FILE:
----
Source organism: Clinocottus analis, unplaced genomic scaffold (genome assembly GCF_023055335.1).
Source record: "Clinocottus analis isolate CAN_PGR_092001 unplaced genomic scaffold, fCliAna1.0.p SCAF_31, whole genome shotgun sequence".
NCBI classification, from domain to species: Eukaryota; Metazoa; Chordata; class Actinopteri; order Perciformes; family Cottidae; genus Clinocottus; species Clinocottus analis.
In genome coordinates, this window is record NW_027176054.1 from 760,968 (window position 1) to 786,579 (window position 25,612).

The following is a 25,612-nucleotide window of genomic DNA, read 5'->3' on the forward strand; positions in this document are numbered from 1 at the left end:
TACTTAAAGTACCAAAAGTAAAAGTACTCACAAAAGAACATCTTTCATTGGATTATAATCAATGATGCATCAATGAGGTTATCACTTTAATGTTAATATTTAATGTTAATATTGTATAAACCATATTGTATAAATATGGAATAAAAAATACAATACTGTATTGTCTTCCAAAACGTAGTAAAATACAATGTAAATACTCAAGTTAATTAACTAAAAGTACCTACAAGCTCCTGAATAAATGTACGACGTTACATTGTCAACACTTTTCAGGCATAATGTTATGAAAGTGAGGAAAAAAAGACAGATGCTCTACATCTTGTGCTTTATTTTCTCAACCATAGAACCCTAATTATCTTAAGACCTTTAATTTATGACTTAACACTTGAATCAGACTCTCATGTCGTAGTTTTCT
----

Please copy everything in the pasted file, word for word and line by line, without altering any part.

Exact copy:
Source organism: Clinocottus analis, unplaced genomic scaffold (genome assembly GCF_023055335.1).
Source record: "Clinocottus analis isolate CAN_PGR_092001 unplaced genomic scaffold, fCliAna1.0.p SCAF_31, whole genome shotgun sequence".
NCBI classification, from domain to species: Eukaryota; Metazoa; Chordata; class Actinopteri; order Perciformes; family Cottidae; genus Clinocottus; species Clinocottus analis.
In genome coordinates, this window is record NW_027176054.1 from 760,968 (window position 1) to 786,579 (window position 25,612).

The following is a 25,612-nucleotide window of genomic DNA, read 5'->3' on the forward strand; positions in this document are numbered from 1 at the left end:
TACTTAAAGTACCAAAAGTAAAAGTACTCACAAAAGAACATCTTTCATTGGATTATAATCAATGATGCATCAATGAGGTTATCACTTTAATGTTAATATTTAATGTTAATATTGTATAAACCATATTGTATAAATATGGAATAAAAAATACAATACTGTATTGTCTTCCAAAACGTAGTAAAATACAATGTAAATACTCAAGTTAATTAACTAAAAGTACCTACAAGCTCCTGAATAAATGTACGACGTTACATTGTCAACACTTTTCAGGCATAATGTTATGAAAGTGAGGAAAAAAAGACAGATGCTCTACATCTTGTGCTTTATTTTCTCAACCATAGAACCCTAATTATCTTAAGACCTTTAATTTATGACTTAACACTTGAATCAGACTCTCATGTCGTAGTTTTCT